LAS VEGAS -- Four years ago, Toni Carpenter walked into the Endoscopy Center of Southern Nevada perfectly healthy. She had no idea she would face danger at the doctor's office and contract hepatitis C.
The doctor who owned the facility, Dipak Desai, is accused of causing a hepatitis C outbreak by allegedly reusing syringes and vials on multiple patients. The Southern Nevada Health District linked nine hepatitis cases to Desai's clinics.
"This is a man who took people who came to him, basically for help, and ruined their lives," Carpenter said.
She is relieved Desai will be brought to justice, despite claims he wasn't mentally fit for trial after suffering two strokes.
"I went running through the house, yelling for my husband, saying he's going to have to go to trial," Carpenter said.
Desai sat and stared straight ahead during his competency hearing last week. His attorneys believe the 61-year-old gastroenterologist doesn't understand the criminal charges he faces.
"I thought that was a bunch of bologna," Carpenter said.
Judge Kathleen Delaney listened to testimony from medical experts who treated Desai for six months at Lake's Crossing, the state's mental hospital.
In her ruling, Delaney wrote, "... All three evaluators independently stated to a reasonable degree of medical certainty that defendant is competent and obviously exaggerating his symptoms."
The judge quoted a psychologist who observed, "Unlike Lake's Crossing Center clients with serious memory problems, he has always found his room and various facilities… without difficulty."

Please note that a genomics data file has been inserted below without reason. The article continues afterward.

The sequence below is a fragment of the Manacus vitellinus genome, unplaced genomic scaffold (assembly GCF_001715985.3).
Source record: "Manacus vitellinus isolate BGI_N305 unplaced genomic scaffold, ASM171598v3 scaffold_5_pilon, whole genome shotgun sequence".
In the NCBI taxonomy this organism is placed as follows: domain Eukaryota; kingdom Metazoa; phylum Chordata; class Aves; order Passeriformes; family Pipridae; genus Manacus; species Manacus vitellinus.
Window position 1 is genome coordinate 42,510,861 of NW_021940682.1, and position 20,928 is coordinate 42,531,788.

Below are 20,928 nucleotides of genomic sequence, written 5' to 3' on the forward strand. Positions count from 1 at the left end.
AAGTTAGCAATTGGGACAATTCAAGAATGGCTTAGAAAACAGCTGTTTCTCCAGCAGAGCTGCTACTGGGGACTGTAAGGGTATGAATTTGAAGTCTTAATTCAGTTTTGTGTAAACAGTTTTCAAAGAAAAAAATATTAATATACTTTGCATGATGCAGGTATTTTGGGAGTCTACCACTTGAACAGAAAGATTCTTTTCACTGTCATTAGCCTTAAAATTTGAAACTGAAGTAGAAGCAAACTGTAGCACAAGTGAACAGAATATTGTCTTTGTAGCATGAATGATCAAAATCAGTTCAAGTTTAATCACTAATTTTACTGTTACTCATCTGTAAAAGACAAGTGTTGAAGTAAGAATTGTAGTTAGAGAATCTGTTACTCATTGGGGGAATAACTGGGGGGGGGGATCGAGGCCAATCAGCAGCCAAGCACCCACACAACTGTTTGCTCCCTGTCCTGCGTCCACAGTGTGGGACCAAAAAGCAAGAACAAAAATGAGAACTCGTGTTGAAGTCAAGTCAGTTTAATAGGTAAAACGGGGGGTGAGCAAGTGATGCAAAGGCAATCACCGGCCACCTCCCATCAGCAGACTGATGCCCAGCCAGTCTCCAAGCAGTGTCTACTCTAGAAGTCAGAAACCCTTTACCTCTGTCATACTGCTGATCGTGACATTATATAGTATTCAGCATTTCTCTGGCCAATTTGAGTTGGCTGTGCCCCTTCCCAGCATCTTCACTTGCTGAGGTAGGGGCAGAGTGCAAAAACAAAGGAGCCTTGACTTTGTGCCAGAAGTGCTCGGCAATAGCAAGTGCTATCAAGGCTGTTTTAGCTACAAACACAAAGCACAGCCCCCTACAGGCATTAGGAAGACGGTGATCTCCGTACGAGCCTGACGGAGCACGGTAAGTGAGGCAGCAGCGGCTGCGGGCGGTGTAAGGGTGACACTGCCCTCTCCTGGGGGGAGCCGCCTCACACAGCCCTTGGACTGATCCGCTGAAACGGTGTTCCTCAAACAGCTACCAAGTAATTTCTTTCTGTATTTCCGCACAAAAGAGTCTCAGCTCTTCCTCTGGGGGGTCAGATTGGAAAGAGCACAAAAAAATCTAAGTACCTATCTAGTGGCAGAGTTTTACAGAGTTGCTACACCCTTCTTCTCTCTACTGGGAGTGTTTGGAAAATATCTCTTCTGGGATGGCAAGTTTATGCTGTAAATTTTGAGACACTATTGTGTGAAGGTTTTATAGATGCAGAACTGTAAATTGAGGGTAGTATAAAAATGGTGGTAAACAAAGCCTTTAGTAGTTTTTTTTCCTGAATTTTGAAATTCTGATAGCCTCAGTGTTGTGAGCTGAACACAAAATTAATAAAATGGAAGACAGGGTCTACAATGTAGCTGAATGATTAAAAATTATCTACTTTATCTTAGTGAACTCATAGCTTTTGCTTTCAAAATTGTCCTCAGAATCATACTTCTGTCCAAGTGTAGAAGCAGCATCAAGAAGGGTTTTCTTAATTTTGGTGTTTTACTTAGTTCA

"I'm just delighted that people saw through what I perceived as a sham," Carpenter said.
Meanwhile, Carpenter's doctor's appointment almost five years ago is something she can't escape.
"It's always waiting for the other shoe to fall. Everyday, I wake up, and if I feel the slightest bit tired, I think, 'Oh, did I just not get enough sleep last night, or is it the onset of something else?'" she said.
Dr. Dipak Desai and two of his associates face 28 felony charges, including negligence, racketeering and insurance fraud. His jury trial is set to begin March 12 at 1:30 p.m. in Judge Donald Mosley's courtroom. His attorney, Richard Wright, did not return phone calls seeking comment.
Desai also faces a slew of civil lawsuits.
Some medical providers say they often deal with Hispanic patients who are afraid to seek medical care. It's hoped the opening of a new medical clinic will change that.